- Telephone plug
A telephone plug is a
plugwhich allows a telephoneto connect to the local telephone network. It plugs into a socket or jack fixed to the wall or baseboard. The standard for telephone plugs varies from country to country though the RJ11has become by far the most common.Other types resembling the Registered jackseries, used for Ethernetconnectors, cause confusion when users don't know the difference. Such jacks are also seen on the body of phones.Historically the telephone was often owned by the supplier and permanently wired in to the telephone linethey supplied but as phone markets became more deregulated there was a need for a simple plug in interface that consumers could use. Many countries initially used their own connectors. For example Bell Systemcompanies in the 1960s used a round plug about 40mm in diameter with four prongs about 15mm apart. National connectors remain in service but few are used for new installations.
Sometimes the same connector is used by different countries but wired in different ways, for example telephones in the UK typically use a cord with a BT style plug on one end and a "RJ 11" 6P4C connected to the other but this connector is often wired in the same way as the BT plug rather than according to the RJ11 standard.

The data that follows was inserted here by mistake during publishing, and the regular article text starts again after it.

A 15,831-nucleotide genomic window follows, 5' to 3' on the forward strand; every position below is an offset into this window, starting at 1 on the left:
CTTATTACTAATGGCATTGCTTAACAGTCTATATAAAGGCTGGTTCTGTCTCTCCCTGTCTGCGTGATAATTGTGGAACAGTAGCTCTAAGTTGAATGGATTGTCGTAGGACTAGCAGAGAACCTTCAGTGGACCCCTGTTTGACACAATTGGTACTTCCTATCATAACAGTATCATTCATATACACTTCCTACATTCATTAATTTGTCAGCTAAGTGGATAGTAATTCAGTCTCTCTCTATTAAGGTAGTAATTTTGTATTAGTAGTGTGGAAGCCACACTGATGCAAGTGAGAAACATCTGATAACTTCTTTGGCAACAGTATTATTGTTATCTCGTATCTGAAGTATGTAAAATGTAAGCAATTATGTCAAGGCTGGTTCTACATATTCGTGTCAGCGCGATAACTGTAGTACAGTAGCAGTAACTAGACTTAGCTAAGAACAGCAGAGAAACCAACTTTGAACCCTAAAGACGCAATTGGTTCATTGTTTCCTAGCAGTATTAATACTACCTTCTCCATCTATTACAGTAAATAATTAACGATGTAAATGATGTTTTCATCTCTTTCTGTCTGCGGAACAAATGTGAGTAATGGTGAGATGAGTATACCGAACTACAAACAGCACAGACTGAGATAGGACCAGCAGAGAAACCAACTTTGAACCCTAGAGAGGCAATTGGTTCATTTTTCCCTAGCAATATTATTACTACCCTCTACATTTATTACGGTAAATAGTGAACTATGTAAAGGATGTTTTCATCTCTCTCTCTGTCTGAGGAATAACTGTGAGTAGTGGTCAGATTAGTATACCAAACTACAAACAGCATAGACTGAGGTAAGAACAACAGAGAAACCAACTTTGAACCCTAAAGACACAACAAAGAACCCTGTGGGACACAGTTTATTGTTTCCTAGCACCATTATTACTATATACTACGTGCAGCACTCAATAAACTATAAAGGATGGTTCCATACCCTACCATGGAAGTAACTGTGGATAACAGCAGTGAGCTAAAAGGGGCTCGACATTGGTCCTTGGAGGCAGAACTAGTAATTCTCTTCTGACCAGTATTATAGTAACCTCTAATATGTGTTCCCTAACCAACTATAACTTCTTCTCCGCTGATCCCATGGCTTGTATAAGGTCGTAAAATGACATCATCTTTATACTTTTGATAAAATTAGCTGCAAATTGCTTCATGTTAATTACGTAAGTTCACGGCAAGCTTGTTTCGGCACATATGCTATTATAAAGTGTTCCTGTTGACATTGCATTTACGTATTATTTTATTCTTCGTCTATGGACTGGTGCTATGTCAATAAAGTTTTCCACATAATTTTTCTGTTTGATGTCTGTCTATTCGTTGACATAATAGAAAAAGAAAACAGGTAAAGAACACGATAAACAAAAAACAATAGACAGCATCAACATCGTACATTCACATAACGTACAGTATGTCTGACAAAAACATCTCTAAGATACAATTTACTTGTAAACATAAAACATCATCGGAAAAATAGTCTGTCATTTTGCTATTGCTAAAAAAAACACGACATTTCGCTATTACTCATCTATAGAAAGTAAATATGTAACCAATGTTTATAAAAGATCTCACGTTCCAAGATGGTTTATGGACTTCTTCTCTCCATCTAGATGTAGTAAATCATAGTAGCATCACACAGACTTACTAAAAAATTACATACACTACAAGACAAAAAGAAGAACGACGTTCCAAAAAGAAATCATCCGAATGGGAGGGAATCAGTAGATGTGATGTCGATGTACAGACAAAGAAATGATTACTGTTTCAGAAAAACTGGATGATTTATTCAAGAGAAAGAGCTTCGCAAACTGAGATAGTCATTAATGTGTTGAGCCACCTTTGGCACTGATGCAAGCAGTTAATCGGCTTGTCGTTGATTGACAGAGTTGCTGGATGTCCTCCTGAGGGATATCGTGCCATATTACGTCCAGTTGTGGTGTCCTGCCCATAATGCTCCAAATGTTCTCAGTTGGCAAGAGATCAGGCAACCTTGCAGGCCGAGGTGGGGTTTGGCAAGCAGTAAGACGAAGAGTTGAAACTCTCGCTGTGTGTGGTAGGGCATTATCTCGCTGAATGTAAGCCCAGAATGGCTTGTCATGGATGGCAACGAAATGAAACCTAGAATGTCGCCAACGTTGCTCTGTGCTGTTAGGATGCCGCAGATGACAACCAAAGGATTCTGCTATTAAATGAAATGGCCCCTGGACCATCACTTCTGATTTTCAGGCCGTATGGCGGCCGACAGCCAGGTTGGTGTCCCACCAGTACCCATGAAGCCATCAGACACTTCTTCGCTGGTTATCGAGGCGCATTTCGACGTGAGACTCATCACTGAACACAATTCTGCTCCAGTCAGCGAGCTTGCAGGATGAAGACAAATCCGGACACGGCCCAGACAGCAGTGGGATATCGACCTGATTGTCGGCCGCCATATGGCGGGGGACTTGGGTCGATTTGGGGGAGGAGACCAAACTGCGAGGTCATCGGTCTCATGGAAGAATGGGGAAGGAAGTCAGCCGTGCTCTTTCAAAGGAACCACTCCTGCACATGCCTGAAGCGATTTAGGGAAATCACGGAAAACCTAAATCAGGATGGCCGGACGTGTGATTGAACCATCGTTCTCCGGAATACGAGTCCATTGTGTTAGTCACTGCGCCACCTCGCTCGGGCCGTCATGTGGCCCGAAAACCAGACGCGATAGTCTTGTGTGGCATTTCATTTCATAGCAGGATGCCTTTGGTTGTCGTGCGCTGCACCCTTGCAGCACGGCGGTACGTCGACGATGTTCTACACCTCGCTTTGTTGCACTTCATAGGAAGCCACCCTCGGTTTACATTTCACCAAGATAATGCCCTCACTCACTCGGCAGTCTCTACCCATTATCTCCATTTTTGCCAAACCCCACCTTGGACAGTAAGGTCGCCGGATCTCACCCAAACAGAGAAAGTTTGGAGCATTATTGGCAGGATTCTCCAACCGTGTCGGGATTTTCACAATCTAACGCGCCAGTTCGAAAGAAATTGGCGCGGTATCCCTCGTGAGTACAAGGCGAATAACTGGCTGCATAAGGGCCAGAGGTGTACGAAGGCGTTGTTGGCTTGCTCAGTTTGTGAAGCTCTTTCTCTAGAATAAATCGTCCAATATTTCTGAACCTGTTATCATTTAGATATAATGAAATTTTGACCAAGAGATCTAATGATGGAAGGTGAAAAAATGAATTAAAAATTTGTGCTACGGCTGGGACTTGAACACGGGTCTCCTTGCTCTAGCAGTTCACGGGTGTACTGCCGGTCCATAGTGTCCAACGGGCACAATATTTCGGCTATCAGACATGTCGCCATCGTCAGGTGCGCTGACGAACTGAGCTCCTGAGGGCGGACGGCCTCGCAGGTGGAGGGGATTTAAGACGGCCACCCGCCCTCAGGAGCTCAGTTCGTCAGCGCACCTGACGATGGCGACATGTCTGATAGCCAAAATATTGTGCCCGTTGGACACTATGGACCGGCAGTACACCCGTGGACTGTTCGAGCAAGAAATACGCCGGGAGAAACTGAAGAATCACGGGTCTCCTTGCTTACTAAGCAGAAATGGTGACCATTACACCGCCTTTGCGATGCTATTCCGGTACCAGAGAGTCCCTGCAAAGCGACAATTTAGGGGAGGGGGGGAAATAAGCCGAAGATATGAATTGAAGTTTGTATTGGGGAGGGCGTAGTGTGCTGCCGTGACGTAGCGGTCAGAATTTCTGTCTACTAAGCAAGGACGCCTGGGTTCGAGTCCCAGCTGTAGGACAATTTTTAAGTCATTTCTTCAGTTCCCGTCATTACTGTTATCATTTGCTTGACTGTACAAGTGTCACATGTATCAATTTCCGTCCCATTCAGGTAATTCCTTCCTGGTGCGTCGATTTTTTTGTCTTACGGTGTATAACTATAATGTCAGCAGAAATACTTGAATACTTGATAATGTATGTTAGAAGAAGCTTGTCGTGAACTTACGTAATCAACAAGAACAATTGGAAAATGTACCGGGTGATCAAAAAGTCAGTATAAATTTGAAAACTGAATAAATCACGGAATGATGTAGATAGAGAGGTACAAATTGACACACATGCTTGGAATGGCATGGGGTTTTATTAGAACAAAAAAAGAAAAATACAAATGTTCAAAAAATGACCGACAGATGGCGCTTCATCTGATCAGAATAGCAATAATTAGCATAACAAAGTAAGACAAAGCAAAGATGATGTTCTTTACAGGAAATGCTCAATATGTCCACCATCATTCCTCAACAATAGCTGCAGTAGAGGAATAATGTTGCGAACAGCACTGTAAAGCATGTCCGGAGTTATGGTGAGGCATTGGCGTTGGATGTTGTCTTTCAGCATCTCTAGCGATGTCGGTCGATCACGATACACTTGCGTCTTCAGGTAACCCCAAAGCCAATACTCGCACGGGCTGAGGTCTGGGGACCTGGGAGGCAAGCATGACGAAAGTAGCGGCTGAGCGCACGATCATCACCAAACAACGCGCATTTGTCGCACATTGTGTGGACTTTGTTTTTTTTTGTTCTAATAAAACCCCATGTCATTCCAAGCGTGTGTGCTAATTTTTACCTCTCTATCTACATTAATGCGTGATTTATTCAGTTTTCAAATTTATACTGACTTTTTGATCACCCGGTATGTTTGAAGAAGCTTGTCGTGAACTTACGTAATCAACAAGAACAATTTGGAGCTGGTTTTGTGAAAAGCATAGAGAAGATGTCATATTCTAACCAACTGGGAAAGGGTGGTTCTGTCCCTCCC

List of countries and territories, with the plugs they use
This list covers only single line telephone plugs commonly used in homes and other small installations. Special telephone sets use a variety of special plugs, for example
micro ribbonfor key telephone systems and the wide array of registered jacks.
* Power plugs/sockets by country
Telephone network box
* [http://kropla.com/phones2.htm Telephone plug list] — at Steve Kropla's World Wide Phone Guide
* [http://www.travel-arts.com/page9.htm International telephone adaptors]
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